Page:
By on 2016-10-19 -
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THE pick-up market has seen substantial levels of growth over the last year with many models launched and many more still to come.
SsangYong wants a slice of the profitable and growing pick-up market and the result is a beefed-up version of the Korando Sports.
Now called the Musso, the name actually dates back to the large Daewoo-based SUV that the Korean company sold between 1993 and 2005.
On top of its history, SsangYong believes this badge fits this reworked pick-up, as it means ‘Rhinoceros' in Korean and this animal's image of being rough, rugged and capable - suits the vehicle better than the Korando name it also uses on its medium-sized SUV.
The Musso pick-up is available in two versions, SE and EX, both powered an all-new 2.2-litre 175bhp diesel engine, mated with a choice six-speed manual or new Aisin-supplied six-speed automatic transmissions.
There's also the extra practicality of four-wheel drive. Designed to offer more powerful performance, plus lower CO2 emissions, this engine boasts 400Nm of torque, 186g/km emissions at its best, plus it is Euro 6 compliant.
Best economy for the Musso truck is the six-speed manual's 40mpg combined figure.
The Musso is a high value buy, with even the entry-level SE having silver finish 18-inch alloy wheels and hard wearing ‘leather look' TPU seat upholstery.
Move up to the range-topping EX, and this model adds black alloys, roof rails, front LED daytime running lights, leather trim with heated front seats, a power operated driver's seat, automatic air-conditioning, automatic headlights, rain sensing wipers, seven-inch touchscreen RDS radio with iPod and Bluetooth.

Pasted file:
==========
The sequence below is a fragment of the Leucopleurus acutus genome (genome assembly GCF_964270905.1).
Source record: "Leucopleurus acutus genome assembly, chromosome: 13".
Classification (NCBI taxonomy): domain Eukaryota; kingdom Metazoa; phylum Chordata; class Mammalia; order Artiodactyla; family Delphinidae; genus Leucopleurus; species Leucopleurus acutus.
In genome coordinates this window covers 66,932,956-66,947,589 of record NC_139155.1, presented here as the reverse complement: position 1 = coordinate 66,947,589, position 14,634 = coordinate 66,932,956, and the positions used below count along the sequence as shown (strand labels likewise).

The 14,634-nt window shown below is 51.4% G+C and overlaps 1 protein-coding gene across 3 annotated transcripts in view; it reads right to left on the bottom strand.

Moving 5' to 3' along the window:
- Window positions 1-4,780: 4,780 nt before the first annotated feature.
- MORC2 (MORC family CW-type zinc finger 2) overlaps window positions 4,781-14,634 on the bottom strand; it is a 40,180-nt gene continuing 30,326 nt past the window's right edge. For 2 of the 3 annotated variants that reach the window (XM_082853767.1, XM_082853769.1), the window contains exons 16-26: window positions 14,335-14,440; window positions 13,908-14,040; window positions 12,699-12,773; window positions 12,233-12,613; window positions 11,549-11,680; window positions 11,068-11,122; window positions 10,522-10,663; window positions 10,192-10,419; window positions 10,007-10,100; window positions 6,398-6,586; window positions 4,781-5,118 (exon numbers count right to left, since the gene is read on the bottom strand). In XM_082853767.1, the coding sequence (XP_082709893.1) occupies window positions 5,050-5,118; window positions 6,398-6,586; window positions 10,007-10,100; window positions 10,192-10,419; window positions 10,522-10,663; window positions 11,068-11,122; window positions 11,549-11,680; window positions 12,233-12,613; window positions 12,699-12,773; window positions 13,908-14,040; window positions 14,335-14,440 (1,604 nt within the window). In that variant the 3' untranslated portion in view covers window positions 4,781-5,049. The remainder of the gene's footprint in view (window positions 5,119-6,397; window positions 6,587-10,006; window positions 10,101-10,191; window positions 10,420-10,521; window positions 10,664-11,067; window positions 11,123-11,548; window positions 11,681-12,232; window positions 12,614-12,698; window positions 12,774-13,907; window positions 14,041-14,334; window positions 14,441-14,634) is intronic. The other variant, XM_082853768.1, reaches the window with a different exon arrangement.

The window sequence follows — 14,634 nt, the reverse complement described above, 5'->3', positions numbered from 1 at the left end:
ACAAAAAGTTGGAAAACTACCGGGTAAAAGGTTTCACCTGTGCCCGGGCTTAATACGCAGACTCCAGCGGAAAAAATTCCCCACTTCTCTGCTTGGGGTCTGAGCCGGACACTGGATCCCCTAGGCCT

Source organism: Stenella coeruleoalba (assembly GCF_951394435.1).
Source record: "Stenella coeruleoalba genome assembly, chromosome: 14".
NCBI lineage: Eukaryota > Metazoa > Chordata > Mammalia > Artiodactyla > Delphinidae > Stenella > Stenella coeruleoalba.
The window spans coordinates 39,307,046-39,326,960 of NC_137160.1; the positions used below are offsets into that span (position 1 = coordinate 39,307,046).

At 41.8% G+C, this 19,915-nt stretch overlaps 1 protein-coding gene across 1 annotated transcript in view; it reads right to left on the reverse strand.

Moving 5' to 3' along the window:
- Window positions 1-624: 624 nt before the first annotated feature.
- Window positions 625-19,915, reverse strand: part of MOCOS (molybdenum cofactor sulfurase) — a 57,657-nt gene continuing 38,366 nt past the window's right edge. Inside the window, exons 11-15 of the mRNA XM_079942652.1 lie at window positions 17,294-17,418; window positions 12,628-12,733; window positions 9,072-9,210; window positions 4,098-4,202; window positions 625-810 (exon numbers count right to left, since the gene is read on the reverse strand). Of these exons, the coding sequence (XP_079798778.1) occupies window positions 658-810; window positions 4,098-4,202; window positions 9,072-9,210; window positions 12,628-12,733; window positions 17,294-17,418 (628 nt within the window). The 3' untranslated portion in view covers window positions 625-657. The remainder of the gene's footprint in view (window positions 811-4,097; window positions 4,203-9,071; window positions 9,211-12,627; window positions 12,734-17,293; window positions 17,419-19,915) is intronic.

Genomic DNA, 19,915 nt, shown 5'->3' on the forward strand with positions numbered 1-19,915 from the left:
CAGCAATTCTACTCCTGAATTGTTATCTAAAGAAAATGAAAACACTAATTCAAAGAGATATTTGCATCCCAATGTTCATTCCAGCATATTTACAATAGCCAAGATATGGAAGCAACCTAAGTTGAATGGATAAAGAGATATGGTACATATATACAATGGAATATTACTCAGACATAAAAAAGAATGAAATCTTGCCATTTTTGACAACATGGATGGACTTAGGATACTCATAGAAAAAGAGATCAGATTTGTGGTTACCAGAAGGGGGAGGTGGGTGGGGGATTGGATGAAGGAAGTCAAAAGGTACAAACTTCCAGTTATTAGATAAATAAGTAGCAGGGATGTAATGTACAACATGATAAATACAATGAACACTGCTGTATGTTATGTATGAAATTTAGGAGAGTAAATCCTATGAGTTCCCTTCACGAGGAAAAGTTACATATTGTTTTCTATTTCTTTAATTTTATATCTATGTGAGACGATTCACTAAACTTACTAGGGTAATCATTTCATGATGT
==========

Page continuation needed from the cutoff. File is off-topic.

Certainly with the new Musso's new grille, plus the EX's daytime running lights and those black 18-inch alloys, it looks much more contemporary.
Inside, the similarities between the Musso and the Korando Sports are obvious, although the Musso gets a new dashboard - with the built-in touchscreen and new centrally-mounted, easier to read digital clock.
But, there are still minor hiccups with the design as if you go for the EX, the seat heater controls are in a pod on the driver's side.
Interior stowage in the Musso is good, but not amazing - with just a set of deep door bins, centre console box and a glovebox included.
Overall, all-round visibility in the Musso is fine, and the driving position is tall and off-roader-like.
Legroom in the front of this SsangYong is good too, but rear space is more compromised. The quality of the interior trim and switchgear may lag behind some rivals, but it still feels durable and built to last.
The Musso hasn't got the biggest load area in the all important 1,000kg threshold (it can carry up to 1,050kg) but the 2.04 square metres cargo bed is big enough to fit a Euro pallet and on the version we sampled was made more practical with the fitment of Â£1,155 worth of hard top.
I got behind the wheel of the Â£18,995 EX auto first, it's very easy to drive, with the new auto box offering quick, slick changes, plus enough power from that new engine to make overtaking easy.
I also drove a manual version of the EX, but the driving experience isn't as smooth as the auto, which doesn't blend well with the Musso's slightly unsettled ride, despite the sophisticated multilink rear suspension - a carry over from the Korando Sports.
The over-light steering and body-roll are unwelcome too although its three tonne towing limit is useful.
Overall, the Musso has been usefully improved in key areas and despite it lacking some refinement it's good value and protected by a five year, unlimited mileage warranty.
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